There's nothing new about gangs, they have been around as long as man has been on the Earth. The trouble is that in today's world, they are multiplying beyond our control. A century ago, most gangs were merely bands of thieves. One of the most famous gangs in our area was captured one hundred years ago last week when they tried to steal too much too often.
The stealing spree began just before Christmas 1909. First the thieves burglarized the hardware store of H.E. Barwick in Adrian. After a merry Christmas and a happy new year, the thieves decided to try again, this time hoping to pick up a few fresh pieces of Barwick's new stock. A month later, the trio broke into the office of the Central of Georgia Railroad, where they picked up a cool $250.00 in cash and a booty of goods from J.D. Hussey's store.
Emboldened by their smooth and successful stealing capers, the crooks moved down to Soperton where they cleaned out two stores, before moving up the Macon, Dublin and Savannah Railroad to Rockledge, where they snatched the cash and valuables from the express office.
Fearing that the stores in the larger towns of Adrian and Soperton were too much of a risk, the larcenists moved west up the Brewton and Pineora Railroad to the hamlet of Scott, Georgia. There they found stealing places easy to enter. After grabbing a large stash of loot in John W. Cheek's store, the bandits decided to take what cash they could find in the Bank of Scott. Much to their disappointment, they were only able to retrieve a few dozen pennies - copper cents were worth more then than now, but still relatively useless to unsatisfiable thieves.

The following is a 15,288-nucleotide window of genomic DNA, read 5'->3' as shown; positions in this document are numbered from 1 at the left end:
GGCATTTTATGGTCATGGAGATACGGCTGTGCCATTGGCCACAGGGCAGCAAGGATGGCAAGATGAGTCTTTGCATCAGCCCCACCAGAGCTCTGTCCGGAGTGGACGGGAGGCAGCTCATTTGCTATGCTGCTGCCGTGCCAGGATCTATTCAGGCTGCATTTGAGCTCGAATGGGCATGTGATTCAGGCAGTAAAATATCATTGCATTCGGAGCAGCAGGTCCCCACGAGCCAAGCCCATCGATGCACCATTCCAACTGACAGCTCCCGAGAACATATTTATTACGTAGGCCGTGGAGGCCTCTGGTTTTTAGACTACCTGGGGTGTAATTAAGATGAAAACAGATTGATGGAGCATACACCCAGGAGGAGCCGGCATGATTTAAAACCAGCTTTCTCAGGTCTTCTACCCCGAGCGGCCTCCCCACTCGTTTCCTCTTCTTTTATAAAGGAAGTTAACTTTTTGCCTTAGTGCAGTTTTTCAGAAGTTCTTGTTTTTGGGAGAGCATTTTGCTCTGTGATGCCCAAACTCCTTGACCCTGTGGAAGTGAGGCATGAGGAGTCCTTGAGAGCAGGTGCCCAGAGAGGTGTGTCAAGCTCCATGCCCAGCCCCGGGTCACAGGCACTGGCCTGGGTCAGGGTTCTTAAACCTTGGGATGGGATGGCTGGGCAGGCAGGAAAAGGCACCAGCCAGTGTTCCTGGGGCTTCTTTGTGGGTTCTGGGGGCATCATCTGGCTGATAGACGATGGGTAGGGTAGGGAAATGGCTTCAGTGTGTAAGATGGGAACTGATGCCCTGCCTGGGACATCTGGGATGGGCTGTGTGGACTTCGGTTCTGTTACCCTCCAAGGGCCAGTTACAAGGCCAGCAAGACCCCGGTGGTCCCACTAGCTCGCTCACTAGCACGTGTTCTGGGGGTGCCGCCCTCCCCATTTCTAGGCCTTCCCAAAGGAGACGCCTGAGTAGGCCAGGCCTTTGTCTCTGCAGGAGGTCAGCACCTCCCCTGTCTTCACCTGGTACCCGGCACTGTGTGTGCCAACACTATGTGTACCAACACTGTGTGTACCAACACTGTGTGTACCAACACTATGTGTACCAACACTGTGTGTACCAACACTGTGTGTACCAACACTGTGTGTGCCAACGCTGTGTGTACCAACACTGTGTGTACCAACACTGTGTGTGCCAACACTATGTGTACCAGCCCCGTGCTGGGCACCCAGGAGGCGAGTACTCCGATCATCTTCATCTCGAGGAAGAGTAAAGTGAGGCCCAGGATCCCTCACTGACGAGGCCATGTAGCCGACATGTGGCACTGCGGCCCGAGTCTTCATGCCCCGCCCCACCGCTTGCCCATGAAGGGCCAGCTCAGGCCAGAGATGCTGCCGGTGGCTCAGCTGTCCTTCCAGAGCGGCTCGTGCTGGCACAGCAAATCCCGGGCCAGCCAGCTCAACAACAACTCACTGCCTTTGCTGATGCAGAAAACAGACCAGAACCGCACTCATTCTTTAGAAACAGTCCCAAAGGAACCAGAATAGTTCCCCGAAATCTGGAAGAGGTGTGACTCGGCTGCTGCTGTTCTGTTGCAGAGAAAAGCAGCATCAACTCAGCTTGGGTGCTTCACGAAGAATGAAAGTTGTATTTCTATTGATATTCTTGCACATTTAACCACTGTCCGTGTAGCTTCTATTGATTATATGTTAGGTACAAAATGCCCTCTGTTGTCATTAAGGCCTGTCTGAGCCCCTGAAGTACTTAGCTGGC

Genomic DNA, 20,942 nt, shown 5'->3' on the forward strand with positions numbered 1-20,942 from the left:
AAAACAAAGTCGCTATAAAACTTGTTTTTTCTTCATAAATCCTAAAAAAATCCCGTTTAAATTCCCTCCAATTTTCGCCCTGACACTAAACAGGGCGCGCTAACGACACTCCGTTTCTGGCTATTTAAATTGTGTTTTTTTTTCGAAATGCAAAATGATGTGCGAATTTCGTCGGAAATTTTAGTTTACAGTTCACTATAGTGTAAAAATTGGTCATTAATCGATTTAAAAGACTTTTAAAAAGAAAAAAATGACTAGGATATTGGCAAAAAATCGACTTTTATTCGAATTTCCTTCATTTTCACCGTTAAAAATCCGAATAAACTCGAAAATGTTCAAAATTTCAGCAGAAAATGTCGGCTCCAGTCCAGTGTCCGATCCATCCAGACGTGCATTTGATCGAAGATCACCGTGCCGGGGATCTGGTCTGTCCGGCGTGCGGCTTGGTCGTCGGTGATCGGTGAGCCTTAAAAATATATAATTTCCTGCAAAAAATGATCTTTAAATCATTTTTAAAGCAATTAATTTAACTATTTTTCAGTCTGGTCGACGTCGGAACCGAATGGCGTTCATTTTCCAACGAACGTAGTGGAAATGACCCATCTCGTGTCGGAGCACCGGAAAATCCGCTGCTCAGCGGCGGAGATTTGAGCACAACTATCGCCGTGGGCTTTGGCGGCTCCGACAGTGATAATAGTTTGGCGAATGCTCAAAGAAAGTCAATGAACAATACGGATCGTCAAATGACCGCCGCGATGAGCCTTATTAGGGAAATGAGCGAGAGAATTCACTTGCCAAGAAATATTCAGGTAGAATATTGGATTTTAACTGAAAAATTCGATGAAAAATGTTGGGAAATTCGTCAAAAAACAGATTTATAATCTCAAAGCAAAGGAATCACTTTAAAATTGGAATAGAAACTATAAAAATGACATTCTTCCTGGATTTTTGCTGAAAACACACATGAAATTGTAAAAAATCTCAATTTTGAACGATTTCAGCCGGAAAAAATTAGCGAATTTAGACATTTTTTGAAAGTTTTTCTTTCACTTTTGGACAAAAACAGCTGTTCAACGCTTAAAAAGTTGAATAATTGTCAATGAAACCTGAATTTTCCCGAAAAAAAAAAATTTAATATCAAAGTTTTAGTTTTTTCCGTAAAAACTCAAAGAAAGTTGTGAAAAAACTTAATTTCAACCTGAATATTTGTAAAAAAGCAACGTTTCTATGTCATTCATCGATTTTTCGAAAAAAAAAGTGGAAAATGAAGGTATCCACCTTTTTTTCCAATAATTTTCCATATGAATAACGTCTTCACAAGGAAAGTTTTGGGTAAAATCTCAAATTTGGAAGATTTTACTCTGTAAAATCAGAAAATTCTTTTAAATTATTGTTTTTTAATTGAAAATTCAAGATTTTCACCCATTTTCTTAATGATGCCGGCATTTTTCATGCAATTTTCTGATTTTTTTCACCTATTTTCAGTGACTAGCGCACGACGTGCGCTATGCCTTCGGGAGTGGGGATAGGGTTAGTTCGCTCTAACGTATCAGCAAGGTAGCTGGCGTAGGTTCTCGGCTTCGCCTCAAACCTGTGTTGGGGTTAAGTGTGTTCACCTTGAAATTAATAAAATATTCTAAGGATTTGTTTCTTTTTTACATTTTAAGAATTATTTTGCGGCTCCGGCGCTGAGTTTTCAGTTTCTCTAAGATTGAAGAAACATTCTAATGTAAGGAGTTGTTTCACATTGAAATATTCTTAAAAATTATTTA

Lovett, another small town on the northeastern margin of Laurens County, was next. The thieves robbed all they could from the store of Dick Hardaway. Inexplicably, the looters adopted a new modus operandi by torching the buildings they had just burglarized. Sadly, when Hardaway's store was reduced to ashes, the flames also destroyed the town's Masonic Lodge.
The bandit's binge began to climax in the early morning of April 13, 1910. About half past two in the morning, insomniac residents of Brewton saw flames raging from the store operated by Charles Keen and owned by Mrs. John L. Keen. Nothing could be done by bystanders but to watch the conflagration as it unfolded. Keen's Store, valued at $2600.00, was insufficiently covered by a thousand-dollar policy. Additionally, Dr. W.C. Sessoms, who rented a place in the back of the store, suffered a total uninsured loss of his books, instruments and medicines.
Warren Carter, a leading citizen of Scott, Georgia, decided to take matters into his own hands by beginning his own investigation of the gang's crime spree. Carter, believing that the burning of Keen's store was a coverup to yet another burglary, went out to look after his stock. He found that one of his horses was covered with sweat along with other signs of over exertion in the past few hours, although it was later reported that Carter's stolen horse was found wandering in the woods.